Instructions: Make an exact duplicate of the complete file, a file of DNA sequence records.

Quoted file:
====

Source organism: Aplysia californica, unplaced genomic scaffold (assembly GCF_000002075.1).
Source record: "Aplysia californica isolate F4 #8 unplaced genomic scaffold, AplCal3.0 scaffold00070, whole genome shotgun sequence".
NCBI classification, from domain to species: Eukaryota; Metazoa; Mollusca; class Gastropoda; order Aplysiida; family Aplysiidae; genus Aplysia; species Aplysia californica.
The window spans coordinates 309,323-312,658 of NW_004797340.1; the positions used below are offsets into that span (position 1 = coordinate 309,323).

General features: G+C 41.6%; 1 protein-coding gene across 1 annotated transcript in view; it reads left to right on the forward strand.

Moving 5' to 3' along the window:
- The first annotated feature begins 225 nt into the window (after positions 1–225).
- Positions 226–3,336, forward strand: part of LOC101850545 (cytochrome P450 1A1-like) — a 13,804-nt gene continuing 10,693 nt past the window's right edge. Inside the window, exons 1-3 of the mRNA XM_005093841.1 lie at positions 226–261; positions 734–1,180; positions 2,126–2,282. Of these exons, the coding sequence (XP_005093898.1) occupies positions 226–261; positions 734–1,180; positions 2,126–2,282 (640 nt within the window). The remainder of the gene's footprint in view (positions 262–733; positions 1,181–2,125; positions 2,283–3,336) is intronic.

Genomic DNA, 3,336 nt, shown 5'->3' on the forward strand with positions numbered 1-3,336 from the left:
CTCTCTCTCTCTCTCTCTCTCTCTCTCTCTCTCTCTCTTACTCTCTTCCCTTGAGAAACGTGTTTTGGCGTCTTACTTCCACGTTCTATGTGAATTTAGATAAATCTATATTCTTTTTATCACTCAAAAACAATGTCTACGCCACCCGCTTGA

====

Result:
Source organism: Aplysia californica, unplaced genomic scaffold (assembly GCF_000002075.1).
Source record: "Aplysia californica isolate F4 #8 unplaced genomic scaffold, AplCal3.0 scaffold00070, whole genome shotgun sequence".
NCBI classification, from domain to species: Eukaryota; Metazoa; Mollusca; class Gastropoda; order Aplysiida; family Aplysiidae; genus Aplysia; species Aplysia californica.
The window spans coordinates 309,323-312,658 of NW_004797340.1; the positions used below are offsets into that span (position 1 = coordinate 309,323).

General features: G+C 41.6%; 1 protein-coding gene across 1 annotated transcript in view; it reads left to right on the forward strand.

Moving 5' to 3' along the window:
- The first annotated feature begins 225 nt into the window (after positions 1–225).
- Positions 226–3,336, forward strand: part of LOC101850545 (cytochrome P450 1A1-like) — a 13,804-nt gene continuing 10,693 nt past the window's right edge. Inside the window, exons 1-3 of the mRNA XM_005093841.1 lie at positions 226–261; positions 734–1,180; positions 2,126–2,282. Of these exons, the coding sequence (XP_005093898.1) occupies positions 226–261; positions 734–1,180; positions 2,126–2,282 (640 nt within the window). The remainder of the gene's footprint in view (positions 262–733; positions 1,181–2,125; positions 2,283–3,336) is intronic.

Genomic DNA, 3,336 nt, shown 5'->3' on the forward strand with positions numbered 1-3,336 from the left:
CTCTCTCTCTCTCTCTCTCTCTCTCTCTCTCTCTCTCTTACTCTCTTCCCTTGAGAAACGTGTTTTGGCGTCTTACTTCCACGTTCTATGTGAATTTAGATAAATCTATATTCTTTTTATCACTCAAAAACAATGTCTACGCCACCCGCTTGA